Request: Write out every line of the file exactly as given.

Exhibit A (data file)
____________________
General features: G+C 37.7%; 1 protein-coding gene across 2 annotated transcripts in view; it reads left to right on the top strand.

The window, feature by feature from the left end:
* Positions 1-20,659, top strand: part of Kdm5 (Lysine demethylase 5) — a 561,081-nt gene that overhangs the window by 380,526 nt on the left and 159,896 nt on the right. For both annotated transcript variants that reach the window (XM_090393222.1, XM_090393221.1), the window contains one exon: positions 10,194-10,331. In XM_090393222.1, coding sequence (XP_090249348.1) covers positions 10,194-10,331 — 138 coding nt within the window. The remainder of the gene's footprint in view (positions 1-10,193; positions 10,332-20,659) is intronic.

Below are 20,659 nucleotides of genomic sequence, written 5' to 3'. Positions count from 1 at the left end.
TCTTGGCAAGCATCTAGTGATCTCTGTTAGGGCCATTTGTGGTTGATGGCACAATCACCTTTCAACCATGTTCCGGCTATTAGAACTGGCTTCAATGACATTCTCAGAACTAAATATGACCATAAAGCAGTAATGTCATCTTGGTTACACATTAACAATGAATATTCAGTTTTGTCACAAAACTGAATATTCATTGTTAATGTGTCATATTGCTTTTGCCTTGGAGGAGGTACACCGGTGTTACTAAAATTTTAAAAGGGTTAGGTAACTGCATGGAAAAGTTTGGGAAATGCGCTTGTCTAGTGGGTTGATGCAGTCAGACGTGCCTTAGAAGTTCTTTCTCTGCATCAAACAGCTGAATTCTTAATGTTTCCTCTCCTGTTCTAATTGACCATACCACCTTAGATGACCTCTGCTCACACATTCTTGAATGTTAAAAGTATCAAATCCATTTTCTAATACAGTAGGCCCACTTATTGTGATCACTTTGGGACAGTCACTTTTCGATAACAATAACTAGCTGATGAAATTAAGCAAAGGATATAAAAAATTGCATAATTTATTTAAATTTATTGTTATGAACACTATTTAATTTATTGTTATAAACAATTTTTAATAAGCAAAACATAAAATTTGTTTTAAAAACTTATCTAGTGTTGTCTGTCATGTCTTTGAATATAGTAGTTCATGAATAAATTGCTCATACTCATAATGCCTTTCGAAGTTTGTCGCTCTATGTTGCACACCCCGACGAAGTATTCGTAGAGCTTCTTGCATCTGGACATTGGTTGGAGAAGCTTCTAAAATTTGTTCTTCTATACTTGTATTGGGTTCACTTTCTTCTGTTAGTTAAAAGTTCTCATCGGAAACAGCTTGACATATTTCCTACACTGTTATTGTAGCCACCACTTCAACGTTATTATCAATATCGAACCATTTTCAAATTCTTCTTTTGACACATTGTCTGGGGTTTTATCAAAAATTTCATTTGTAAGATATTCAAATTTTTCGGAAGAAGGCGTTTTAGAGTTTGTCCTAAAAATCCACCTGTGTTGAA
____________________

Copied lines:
General features: G+C 37.7%; 1 protein-coding gene across 2 annotated transcripts in view; it reads left to right on the top strand.

The window, feature by feature from the left end:
* Positions 1-20,659, top strand: part of Kdm5 (Lysine demethylase 5) — a 561,081-nt gene that overhangs the window by 380,526 nt on the left and 159,896 nt on the right. For both annotated transcript variants that reach the window (XM_090393222.1, XM_090393221.1), the window contains one exon: positions 10,194-10,331. In XM_090393222.1, coding sequence (XP_090249348.1) covers positions 10,194-10,331 — 138 coding nt within the window. The remainder of the gene's footprint in view (positions 1-10,193; positions 10,332-20,659) is intronic.

Below are 20,659 nucleotides of genomic sequence, written 5' to 3'. Positions count from 1 at the left end.
TCTTGGCAAGCATCTAGTGATCTCTGTTAGGGCCATTTGTGGTTGATGGCACAATCACCTTTCAACCATGTTCCGGCTATTAGAACTGGCTTCAATGACATTCTCAGAACTAAATATGACCATAAAGCAGTAATGTCATCTTGGTTACACATTAACAATGAATATTCAGTTTTGTCACAAAACTGAATATTCATTGTTAATGTGTCATATTGCTTTTGCCTTGGAGGAGGTACACCGGTGTTACTAAAATTTTAAAAGGGTTAGGTAACTGCATGGAAAAGTTTGGGAAATGCGCTTGTCTAGTGGGTTGATGCAGTCAGACGTGCCTTAGAAGTTCTTTCTCTGCATCAAACAGCTGAATTCTTAATGTTTCCTCTCCTGTTCTAATTGACCATACCACCTTAGATGACCTCTGCTCACACATTCTTGAATGTTAAAAGTATCAAATCCATTTTCTAATACAGTAGGCCCACTTATTGTGATCACTTTGGGACAGTCACTTTTCGATAACAATAACTAGCTGATGAAATTAAGCAAAGGATATAAAAAATTGCATAATTTATTTAAATTTATTGTTATGAACACTATTTAATTTATTGTTATAAACAATTTTTAATAAGCAAAACATAAAATTTGTTTTAAAAACTTATCTAGTGTTGTCTGTCATGTCTTTGAATATAGTAGTTCATGAATAAATTGCTCATACTCATAATGCCTTTCGAAGTTTGTCGCTCTATGTTGCACACCCCGACGAAGTATTCGTAGAGCTTCTTGCATCTGGACATTGGTTGGAGAAGCTTCTAAAATTTGTTCTTCTATACTTGTATTGGGTTCACTTTCTTCTGTTAGTTAAAAGTTCTCATCGGAAACAGCTTGACATATTTCCTACACTGTTATTGTAGCCACCACTTCAACGTTATTATCAATATCGAACCATTTTCAAATTCTTCTTTTGACACATTGTCTGGGGTTTTATCAAAAATTTCATTTGTAAGATATTCAAATTTTTCGGAAGAAGGCGTTTTAGAGTTTGTCCTAAAAATCCACCTGTGTTGAA